Turner Prize is far from picture perfect

You can almost guarantee The Turner Prize to cause a rumpus for one reason or another but this year's row was an unusual spat between the photographers who'd arrived to cover the exhibition's launch and Tate Britain.

The gallery handed photographers a contract which included a sub-clause which warned them not to broadcast or publish any filming, photographs or text that would "result in any adverse publicity for the Tate". The contracts got torn up and the photographers were left cooling their heels outside.

Eventually, the Tate backed down and opened its doors. In the meantime, print journalists were given a tour of the exhibition, which opens to the public today. The verdict? Neither especially good nor especially bad, but moderately mediocre.

The Turner never succeeds in ravishing us visually. It doesn't make us weep in despair either. Things could be worse, but can this really be the best art made in Britain by a man or woman under 50 has to offer?

Four artists are competing for the £25,000 top prize. Susan Philipsz's Lowlands fills an entire empty gallery – well, it's empty apart from three black speakers, which project slightly different recordings of her singing a melancholy 16th-century folksong, a cappella about a lost love who returns from the grave to haunt his beloved. It's wistful, touching, engaging in its sweet, untutored rawness but might be a touch more engaging if you could hear the lyrics.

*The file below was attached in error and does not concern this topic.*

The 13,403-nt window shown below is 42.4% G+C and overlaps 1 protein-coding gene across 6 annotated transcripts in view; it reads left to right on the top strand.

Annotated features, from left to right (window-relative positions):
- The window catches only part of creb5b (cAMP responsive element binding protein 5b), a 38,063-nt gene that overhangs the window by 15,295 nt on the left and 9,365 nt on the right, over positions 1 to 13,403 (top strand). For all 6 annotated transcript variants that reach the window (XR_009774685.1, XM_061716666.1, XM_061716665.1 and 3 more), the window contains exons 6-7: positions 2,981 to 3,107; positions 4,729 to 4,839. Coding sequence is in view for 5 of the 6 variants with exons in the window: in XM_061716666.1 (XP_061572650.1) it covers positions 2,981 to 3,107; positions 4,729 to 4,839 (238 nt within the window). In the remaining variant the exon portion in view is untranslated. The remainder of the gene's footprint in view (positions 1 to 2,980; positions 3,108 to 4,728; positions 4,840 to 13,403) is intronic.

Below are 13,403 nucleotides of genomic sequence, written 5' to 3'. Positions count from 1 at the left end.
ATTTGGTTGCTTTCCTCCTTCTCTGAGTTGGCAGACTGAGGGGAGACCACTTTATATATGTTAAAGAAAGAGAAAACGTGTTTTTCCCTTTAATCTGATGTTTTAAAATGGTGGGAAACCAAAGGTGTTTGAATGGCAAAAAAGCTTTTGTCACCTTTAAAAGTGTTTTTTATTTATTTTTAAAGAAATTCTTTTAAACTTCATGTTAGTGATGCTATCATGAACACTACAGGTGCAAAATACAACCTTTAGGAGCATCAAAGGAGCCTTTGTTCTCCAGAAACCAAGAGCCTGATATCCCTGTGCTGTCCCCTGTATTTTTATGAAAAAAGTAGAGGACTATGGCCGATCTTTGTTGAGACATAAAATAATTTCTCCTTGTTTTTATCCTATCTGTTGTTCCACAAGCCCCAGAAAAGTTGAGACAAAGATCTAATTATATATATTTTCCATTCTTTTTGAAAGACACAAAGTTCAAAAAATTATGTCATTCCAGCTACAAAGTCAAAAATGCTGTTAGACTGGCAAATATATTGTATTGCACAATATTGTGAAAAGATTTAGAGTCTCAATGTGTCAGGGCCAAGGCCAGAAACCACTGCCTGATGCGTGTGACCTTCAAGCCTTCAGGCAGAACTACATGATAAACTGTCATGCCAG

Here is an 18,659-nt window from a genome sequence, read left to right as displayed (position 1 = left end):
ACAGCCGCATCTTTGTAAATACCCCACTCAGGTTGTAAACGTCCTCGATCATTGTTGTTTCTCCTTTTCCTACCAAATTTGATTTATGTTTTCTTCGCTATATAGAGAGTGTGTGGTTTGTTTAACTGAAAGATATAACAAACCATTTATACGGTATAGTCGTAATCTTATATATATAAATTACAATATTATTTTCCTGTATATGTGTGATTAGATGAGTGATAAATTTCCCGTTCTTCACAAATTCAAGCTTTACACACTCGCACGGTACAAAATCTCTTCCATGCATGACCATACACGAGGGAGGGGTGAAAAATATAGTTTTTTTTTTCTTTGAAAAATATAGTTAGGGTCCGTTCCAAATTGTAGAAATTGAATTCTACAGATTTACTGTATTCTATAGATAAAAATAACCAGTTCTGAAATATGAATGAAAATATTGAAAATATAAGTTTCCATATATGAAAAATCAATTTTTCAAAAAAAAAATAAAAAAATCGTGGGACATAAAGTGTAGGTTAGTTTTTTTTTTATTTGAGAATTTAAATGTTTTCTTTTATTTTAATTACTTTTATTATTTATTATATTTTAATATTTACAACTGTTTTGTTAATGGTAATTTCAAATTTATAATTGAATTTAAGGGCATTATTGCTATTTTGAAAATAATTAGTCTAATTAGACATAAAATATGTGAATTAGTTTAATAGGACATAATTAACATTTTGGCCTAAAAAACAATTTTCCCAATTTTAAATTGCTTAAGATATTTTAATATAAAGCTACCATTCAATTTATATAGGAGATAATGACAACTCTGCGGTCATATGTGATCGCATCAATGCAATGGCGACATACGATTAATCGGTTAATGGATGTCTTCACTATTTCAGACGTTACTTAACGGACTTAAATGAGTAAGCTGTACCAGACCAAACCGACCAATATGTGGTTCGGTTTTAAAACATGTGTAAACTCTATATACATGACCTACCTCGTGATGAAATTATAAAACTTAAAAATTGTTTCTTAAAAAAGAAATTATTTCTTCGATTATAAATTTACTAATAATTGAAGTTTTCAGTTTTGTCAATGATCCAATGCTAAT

Dexter Dalwood is the only painter in the show. He makes what look like flatly, thinly painted, scaled-up collages in oils, mixing and matching his influences – sometimes bits of cubist paintings turn up. You could call him a history painter de nos jours. The titles of the works tend to talk up their significance – The Death of David Kelly comments upon a man who found himself embroiled in the deadly game of politics. Is this painting really an imaginative embodiment of the Kelly tragedy? These paintings seem to be making claims for themselves that the works themselves don't quite justify.

The Otolith Group is a collective practice. Books sit on tables, waiting to be read. TV screens present a 13-part television series about the heritage of Hellenism made by the French film-maker Chris Marker. On the big screen a film called Otolith III takes an unreleased film project by Satyajit Ray, and partially realises it through an ever-shifting sequence of archival images. At times it becomes a visually ravishing dream world. As an enterprise, it also feels monstrously pretentious.